an analytics server for analyzing multivariate physiological parameter data of each patient using a model of expected physiological behavior to render a health index; and a web server for serving over a network at least one web page to a client application executable on a user’s computing device, said web page comprising program code interpretable by said client application for rendering on a display of the user’s computing device:
a table with rows corresponding to patients; and a health progression timeline visualization in each row for displaying visual cues representative of a time series of said health index;
said table being sortable according to a health progression scalar value for each patient derived as a weighted average of the values of said health index time series.
17. The system according to claim 16, wherein said health progression scalar value is derived as an exponentially weighted average of said health index time series such that each health index value is weighted according to an exponential factor that increases with increasing recentness of the health index value.
18. The system according to claim 17, wherein said sensing device is a wearable device and said data hub is a smartphone configured to upload physiological data over at least a telecommunications network.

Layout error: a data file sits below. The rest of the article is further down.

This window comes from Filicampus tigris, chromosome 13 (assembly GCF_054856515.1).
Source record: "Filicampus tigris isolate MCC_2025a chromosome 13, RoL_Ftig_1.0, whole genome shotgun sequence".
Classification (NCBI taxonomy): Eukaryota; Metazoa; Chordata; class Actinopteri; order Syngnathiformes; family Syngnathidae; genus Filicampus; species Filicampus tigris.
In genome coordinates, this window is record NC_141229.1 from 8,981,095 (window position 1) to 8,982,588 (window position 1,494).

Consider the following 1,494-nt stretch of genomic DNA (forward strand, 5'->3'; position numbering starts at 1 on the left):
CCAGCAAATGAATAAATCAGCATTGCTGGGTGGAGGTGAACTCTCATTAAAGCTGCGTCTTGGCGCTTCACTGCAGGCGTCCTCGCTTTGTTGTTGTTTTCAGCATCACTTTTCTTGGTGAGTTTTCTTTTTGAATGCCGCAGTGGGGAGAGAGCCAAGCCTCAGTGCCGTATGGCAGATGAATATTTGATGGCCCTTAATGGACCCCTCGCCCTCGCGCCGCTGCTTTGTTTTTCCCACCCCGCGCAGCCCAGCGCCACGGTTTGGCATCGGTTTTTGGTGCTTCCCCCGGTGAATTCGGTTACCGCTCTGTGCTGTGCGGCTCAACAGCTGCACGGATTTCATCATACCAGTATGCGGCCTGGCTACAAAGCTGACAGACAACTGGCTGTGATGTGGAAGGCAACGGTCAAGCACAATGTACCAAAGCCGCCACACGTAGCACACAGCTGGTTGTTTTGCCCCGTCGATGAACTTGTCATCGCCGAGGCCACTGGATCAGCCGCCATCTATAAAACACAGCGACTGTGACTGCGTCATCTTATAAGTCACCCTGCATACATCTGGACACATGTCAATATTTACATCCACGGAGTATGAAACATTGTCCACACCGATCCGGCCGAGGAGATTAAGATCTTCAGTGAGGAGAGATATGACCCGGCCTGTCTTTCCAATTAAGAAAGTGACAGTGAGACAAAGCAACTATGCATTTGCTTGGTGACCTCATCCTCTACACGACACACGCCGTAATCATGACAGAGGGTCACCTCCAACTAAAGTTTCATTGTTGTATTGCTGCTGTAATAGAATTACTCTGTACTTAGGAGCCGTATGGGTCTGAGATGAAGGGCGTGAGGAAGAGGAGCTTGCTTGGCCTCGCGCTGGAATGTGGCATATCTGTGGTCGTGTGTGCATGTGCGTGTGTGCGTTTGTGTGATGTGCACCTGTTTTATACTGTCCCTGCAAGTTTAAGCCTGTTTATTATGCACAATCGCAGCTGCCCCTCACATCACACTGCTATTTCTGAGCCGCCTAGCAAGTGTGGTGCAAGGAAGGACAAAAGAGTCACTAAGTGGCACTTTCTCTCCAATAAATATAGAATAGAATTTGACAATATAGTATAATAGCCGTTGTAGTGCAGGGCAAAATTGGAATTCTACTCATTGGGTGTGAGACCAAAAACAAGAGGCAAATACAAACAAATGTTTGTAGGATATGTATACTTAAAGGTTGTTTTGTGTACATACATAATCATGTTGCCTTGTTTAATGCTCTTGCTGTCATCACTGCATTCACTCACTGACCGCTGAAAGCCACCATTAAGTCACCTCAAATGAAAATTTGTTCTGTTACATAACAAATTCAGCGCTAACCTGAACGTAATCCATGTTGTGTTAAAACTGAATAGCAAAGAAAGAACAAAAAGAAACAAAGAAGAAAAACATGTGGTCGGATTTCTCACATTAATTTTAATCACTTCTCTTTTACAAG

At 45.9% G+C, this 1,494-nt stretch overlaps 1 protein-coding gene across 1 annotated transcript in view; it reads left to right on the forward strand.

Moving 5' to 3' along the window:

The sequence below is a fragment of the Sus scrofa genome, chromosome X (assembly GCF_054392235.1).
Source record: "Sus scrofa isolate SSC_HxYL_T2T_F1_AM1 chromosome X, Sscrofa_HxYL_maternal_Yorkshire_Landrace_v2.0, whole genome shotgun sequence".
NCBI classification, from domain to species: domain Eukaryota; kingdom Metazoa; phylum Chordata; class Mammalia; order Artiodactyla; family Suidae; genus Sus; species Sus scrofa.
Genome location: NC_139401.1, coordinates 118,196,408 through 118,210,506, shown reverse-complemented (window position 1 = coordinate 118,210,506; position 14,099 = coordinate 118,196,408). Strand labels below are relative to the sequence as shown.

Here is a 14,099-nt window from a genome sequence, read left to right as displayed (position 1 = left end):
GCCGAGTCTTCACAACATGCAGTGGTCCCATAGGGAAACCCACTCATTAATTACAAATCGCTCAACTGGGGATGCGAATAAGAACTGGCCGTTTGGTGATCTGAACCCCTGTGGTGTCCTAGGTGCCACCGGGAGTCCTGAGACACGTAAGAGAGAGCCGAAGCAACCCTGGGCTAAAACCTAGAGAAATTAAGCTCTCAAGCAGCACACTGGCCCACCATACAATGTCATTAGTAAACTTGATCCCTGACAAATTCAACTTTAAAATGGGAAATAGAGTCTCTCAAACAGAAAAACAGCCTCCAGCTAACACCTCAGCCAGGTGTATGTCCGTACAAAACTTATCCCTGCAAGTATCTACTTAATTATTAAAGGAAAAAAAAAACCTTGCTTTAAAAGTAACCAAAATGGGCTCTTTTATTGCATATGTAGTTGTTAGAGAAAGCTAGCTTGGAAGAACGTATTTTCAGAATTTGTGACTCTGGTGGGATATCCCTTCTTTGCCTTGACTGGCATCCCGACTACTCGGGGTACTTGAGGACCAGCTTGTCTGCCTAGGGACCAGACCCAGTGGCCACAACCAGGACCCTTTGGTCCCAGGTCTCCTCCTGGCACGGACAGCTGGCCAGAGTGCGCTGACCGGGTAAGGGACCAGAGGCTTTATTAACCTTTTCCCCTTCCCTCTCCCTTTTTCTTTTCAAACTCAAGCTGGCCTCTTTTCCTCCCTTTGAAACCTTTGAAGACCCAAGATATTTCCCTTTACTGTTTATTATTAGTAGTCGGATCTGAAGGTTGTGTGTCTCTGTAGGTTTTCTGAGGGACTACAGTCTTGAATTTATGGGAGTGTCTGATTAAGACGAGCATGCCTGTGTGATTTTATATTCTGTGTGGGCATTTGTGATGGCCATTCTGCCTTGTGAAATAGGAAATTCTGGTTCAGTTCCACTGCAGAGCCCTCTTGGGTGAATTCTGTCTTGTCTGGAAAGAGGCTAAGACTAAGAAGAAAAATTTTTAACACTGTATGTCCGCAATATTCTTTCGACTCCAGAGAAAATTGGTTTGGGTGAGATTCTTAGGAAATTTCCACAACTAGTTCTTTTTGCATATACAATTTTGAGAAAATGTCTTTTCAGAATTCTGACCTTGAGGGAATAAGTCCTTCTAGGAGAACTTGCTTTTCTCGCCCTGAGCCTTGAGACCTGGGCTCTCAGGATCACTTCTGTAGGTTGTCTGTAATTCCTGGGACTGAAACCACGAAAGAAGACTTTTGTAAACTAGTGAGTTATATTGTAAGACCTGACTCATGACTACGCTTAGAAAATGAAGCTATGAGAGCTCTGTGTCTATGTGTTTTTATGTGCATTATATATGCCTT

19. The system according to claim 17, wherein said sensing device is an implant device.
20. The system according to claim 16, 17, 18 or 19, wherein said physiological parameters comprise a measure of heart rate (HR), respiration rate (RR), blood pressure (BP), pulse transit time (PTT), blood oxygenation (SpO2), posture, and gross activity.
21. The system according to claims 16, 17, 18, 19 or 20, wherein said health index characterizes a degree of abnormality from expected behavior of a patient’s physiology determined by comparing a vector of residuals for the multivariate physiological data measured from the patient at said given time, to a distribution of residual vectors for the multivariate physiological data derived for normal physiology of the patient.
22. The computer apparatus according to claim 21 , wherein the residuals are generated by differencing measured values of the multivariate physiological data with expected values of the multivariate physiological data provided by a model personalized to the patient.